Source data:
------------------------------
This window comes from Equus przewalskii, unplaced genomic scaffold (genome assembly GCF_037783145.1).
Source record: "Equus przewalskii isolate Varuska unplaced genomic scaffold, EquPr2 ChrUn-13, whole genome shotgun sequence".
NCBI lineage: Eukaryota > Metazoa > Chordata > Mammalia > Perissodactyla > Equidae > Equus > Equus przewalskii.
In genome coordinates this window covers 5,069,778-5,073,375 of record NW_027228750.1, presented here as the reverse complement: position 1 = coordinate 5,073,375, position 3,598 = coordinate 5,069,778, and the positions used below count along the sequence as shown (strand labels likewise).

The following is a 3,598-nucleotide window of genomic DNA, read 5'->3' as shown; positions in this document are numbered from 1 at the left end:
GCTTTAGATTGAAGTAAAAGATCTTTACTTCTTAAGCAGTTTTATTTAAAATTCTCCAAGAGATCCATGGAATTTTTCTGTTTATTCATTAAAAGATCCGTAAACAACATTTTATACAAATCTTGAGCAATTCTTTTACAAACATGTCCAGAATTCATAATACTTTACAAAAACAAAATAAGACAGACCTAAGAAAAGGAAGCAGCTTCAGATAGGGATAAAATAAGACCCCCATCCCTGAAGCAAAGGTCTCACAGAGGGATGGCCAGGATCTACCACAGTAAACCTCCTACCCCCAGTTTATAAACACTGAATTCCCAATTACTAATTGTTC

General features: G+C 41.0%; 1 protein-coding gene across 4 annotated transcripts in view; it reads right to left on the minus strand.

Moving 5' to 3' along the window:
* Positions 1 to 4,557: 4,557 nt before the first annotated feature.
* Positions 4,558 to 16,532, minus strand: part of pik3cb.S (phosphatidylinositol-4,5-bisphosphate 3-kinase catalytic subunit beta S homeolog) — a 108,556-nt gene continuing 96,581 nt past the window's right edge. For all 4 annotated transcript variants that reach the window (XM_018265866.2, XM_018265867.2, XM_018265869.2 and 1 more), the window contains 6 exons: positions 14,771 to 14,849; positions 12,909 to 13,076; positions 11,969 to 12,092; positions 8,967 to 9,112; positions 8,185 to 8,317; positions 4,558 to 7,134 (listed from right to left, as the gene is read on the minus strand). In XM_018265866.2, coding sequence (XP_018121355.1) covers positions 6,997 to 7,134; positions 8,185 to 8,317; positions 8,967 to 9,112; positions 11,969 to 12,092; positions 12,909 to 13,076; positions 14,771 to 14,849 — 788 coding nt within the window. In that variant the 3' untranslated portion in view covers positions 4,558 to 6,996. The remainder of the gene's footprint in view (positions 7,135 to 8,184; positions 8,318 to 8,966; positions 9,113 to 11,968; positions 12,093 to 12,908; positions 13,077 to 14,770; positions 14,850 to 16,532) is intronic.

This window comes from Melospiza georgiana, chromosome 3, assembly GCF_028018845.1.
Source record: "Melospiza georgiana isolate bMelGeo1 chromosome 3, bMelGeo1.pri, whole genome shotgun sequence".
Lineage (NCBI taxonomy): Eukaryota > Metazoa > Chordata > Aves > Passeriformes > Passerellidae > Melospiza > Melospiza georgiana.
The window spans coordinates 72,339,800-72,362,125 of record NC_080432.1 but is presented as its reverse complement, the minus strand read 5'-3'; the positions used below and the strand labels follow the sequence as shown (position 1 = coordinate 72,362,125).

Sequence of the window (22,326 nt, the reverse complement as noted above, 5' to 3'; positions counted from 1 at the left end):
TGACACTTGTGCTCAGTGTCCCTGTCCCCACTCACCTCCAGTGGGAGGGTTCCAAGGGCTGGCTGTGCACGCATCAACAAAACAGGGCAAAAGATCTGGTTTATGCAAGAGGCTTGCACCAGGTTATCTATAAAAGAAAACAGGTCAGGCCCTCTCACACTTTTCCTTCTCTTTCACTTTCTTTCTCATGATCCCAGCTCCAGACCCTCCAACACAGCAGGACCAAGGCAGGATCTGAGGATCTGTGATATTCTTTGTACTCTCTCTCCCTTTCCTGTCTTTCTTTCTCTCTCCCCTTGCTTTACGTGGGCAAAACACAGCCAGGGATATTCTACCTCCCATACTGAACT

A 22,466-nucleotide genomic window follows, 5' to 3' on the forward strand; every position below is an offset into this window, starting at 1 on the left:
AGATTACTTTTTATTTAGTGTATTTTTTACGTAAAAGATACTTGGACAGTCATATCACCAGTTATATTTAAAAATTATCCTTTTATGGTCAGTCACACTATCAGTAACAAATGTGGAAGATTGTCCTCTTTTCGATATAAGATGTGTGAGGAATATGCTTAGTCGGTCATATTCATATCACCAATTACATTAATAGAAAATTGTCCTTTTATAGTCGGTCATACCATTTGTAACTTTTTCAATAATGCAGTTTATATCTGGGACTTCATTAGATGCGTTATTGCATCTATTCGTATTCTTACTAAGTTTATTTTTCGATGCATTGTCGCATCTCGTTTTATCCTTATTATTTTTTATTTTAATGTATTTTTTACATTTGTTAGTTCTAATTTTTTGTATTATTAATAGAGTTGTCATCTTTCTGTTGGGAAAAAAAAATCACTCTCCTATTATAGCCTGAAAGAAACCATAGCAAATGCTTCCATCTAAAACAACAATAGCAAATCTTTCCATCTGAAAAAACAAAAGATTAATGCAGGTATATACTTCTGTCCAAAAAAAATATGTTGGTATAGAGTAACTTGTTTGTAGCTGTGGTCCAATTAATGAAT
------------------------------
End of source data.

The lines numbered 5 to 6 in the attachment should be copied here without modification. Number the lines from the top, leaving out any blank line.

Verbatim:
The following is a 3,598-nucleotide window of genomic DNA, read 5'->3' as shown; positions in this document are numbered from 1 at the left end:
GCTTTAGATTGAAGTAAAAGATCTTTACTTCTTAAGCAGTTTTATTTAAAATTCTCCAAGAGATCCATGGAATTTTTCTGTTTATTCATTAAAAGATCCGTAAACAACATTTTATACAAATCTTGAGCAATTCTTTTACAAACATGTCCAGAATTCATAATACTTTACAAAAACAAAATAAGACAGACCTAAGAAAAGGAAGCAGCTTCAGATAGGGATAAAATAAGACCCCCATCCCTGAAGCAAAGGTCTCACAGAGGGATGGCCAGGATCTACCACAGTAAACCTCCTACCCCCAGTTTATAAACACTGAATTCCCAATTACTAATTGTTC